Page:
Following are a couple of screen shots of my watch and the Polar Flow iPhone app with workout details. As you can see, basics of the workout are covered. I didn’t wear my heart rate sensor with this particular workout.
Although I have not had the time to use all the features offered with the M400 GPS watch, I can assure you that this watch does far more than simply track your pace and distance. It tracks steps, daily calories burned and your sleep at night. The watch is very smart. In fact, it knows when it isn’t being worn, when you are sitting, standing, walking, jogging or resting.
Heart Rate Sensor & Monitoring
When coupled with a heart rate sensor, the Polar M430 is a heart rate monitor. I really like this feature, I not only use heart rate zones during my training, but I rely on my heart rate monitor during the later stages of marathon training to keep me from overtraining. One of the signs of overtraining is an inability to elevate your heart rate even though you may feel tired and unable to run much faster. Although, there are many other signs of overtraining, this is the one I use where a heart rate monitor is essential. The M400 shows your heart rate in big bold easy to read numbers. The watch can also verify which heart rate zone you’re in at any time during your run. The benefit is that it provides a more accurate account of your effort level.
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In my article about training with a heart rate monitor, I discuss these zones and how you can incorporate zone training into your workouts (3-5 are the most common zones that I run in).
Understanding your running cadence (steps per minute) and increasing it if necessary, can help you improve your running efficiency. If you’re overstriding (low cadence) you may be at increased risk of injury. Measuring your cadence is easy with the Polar watch and increasing accordingly, can reduce muscle damage caused by overstriding.
Your height, weight, leg and stride length and running ability will determine your optimal cadence. Everyday runners generally fall between 160-170 steps per minute. With the Polar M430, just multiply the average cadence shown on the watch by 2.
Average & Max Cadence
Recharging the M400
Instead of using an awkward clip with wire/pin connectors like Garmin, the M400 has a small rubber flap on the back of the watch that covers a micro USB port. I used to have problems with my clip making a connection, so charging through this port is a great feature. The micro USB port and M400 watch is waterproof (up to 30 meters). This is perfect if you’re training for or running in a triathlon so you can swim with your watch on.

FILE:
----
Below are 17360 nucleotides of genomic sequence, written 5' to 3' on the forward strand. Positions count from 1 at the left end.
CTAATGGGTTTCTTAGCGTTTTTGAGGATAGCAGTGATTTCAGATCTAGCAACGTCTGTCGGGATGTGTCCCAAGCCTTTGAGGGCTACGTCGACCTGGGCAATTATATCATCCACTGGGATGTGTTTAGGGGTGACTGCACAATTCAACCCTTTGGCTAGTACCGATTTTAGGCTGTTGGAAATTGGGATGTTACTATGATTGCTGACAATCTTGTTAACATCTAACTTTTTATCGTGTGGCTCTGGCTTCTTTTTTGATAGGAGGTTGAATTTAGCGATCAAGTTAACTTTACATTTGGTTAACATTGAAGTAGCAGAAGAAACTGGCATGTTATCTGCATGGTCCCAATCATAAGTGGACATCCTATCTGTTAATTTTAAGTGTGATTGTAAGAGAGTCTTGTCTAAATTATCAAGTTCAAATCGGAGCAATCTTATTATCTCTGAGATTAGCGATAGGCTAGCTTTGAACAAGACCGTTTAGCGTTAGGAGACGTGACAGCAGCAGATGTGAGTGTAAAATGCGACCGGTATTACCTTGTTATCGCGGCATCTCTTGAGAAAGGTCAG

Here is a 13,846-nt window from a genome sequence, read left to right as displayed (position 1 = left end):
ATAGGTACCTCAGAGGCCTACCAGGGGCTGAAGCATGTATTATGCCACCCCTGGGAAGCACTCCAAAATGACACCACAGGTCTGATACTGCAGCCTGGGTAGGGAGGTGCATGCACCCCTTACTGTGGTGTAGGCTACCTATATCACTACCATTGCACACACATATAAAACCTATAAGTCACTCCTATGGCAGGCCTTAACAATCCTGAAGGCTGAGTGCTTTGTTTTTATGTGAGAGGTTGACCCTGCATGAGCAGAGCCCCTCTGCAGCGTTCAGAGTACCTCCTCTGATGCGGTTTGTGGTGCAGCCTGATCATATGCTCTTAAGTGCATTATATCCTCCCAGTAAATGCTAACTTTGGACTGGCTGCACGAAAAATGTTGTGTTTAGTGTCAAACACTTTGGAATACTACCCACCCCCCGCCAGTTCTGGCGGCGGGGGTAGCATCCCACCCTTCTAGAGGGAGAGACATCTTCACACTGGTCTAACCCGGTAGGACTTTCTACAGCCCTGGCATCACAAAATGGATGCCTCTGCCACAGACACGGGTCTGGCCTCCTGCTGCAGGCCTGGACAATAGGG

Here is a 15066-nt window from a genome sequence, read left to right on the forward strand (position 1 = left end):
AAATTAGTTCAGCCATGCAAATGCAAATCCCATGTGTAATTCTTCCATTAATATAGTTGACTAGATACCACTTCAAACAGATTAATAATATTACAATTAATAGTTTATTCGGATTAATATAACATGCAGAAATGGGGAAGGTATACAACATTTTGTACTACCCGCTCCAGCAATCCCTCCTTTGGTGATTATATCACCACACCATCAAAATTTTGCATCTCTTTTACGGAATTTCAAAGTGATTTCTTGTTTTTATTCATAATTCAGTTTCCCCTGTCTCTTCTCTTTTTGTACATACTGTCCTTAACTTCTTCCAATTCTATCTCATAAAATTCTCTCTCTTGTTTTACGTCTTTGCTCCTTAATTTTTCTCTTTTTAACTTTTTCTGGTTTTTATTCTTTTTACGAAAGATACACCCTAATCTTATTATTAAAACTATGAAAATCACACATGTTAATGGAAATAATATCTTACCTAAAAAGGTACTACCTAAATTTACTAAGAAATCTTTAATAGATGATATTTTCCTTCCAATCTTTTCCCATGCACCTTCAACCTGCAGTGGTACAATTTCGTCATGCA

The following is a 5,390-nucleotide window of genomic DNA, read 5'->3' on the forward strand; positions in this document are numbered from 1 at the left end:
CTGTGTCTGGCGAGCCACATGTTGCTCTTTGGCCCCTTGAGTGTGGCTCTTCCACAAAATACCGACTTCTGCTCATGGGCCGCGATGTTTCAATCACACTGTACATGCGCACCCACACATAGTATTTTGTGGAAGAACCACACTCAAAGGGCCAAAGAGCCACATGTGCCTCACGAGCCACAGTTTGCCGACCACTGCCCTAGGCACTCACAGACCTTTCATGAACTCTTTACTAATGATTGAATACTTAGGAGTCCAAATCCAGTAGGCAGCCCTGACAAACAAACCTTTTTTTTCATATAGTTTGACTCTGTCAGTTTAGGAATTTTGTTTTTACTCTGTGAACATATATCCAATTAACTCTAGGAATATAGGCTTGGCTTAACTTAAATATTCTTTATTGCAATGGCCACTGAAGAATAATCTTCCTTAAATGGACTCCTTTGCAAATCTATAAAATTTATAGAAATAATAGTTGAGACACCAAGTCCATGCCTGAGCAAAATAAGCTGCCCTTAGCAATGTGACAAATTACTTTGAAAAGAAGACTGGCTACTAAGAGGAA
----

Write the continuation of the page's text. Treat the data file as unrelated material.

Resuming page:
If you’re interested in joining me, I can put together either a custom training plan or I can personally coach you. Either program will be specific to your goals and athletic abilities. Just click on the links for details.
Polar Running Programs
Polar also offers running training programs for 5K – Marathon (9 – 14 week programs). In order to get started, you simply enter the length of race, date of the race, and when you want to start the training program. You can also personalize the program a bit by selecting the number of days per week that you can train (nice for busy people). You can also select how long you want each training session to be and the desired intensity of your activity. The problem with this is that if you’re not certain what intensity you should be training, you might fall short of your goal. However, in the end, Polar uses all of the information you input to create your custom program for you.
One really cool feature of this program is that if you put together the program far enough in advance of your race, you will actually get a longer base building period. Polar then provides updated training recommendations every four weeks. The training program is synced to your Polar watch so you can continue training.
Summary of Review
Overall, I found that the buttons are easy to press and large enough to engage while running or other types of exercise. On the right side, the up, enter, and down buttons help you scroll through features such as your diary of activity, personal settings and even a fitness test. On the left, there are the light and back buttons. Managing the M400 with these buttons does not take long to figure out.
The Polar M400 GPS Running Watch gives you a considerable amount of information during and after you have completed your run. Below you can see the details of my heart rate and the amount of time I was running in a particular heart rate zone.
Ave Heart Rate
Time Spent in each HR Zone
You can view the start time, duration, distance, calories burned, fat burn percentage of calories, average pace, max pace, max altitude, ascent, descent, auto lap times, best lap time and average lap time. It will also keep track of your personal records and will notify you after you complete your longest and fastest runs.
Memory of Activity & Battery Life
The M400 can store up to 30 hours of past runs on its internal storage. All of this information can also be uploaded to Polar’s website. I really like how it’s easy to access details of previous workouts right on my watch. Following images show the workouts for a particular week that have been tracked. As you can see, I can easily scroll to any day and then click on it to view workout details.
Diary of Completed Workouts
I like the M400’s battery life. I run and use the GPS daily, but I found that the M400 goes 3-4 days before requiring a recharge. If you’re not using the GPS, Polar claims up to 10 days before a recharge is required. I found that my watch required juice the more often that I used the GPS.